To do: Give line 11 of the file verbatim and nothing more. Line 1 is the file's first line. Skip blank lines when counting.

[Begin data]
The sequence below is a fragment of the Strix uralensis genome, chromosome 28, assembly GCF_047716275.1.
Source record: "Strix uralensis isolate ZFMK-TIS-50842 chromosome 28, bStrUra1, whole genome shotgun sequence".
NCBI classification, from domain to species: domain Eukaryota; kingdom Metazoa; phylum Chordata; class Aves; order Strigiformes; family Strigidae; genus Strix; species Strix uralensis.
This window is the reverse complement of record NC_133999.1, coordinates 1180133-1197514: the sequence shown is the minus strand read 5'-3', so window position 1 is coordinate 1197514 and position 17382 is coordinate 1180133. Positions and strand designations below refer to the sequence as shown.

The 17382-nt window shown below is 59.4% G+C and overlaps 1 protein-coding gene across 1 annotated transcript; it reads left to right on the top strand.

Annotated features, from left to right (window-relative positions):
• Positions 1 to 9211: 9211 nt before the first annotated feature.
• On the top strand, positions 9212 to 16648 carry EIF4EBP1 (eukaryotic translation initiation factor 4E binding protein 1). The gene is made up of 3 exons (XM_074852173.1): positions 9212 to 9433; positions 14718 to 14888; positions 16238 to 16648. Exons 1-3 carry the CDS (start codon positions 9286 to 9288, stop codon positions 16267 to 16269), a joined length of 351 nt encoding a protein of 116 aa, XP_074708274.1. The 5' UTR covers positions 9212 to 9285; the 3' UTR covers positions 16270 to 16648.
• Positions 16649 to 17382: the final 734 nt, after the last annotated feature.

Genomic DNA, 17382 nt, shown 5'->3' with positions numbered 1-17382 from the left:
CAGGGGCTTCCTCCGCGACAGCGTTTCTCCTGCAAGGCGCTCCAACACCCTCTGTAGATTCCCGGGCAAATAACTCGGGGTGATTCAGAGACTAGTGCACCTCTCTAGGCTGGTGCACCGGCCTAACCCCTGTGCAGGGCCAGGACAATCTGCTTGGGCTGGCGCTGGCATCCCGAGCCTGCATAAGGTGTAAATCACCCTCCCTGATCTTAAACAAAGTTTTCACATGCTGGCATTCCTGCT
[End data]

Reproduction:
CAGGGGCTTCCTCCGCGACAGCGTTTCTCCTGCAAGGCGCTCCAACACCCTCTGTAGATTCCCGGGCAAATAACTCGGGGTGATTCAGAGACTAGTGCACCTCTCTAGGCTGGTGCACCGGCCTAACCCCTGTGCAGGGCCAGGACAATCTGCTTGGGCTGGCGCTGGCATCCCGAGCCTGCATAAGGTGTAAATCACCCTCCCTGATCTTAAACAAAGTTTTCACATGCTGGCATTCCTGCT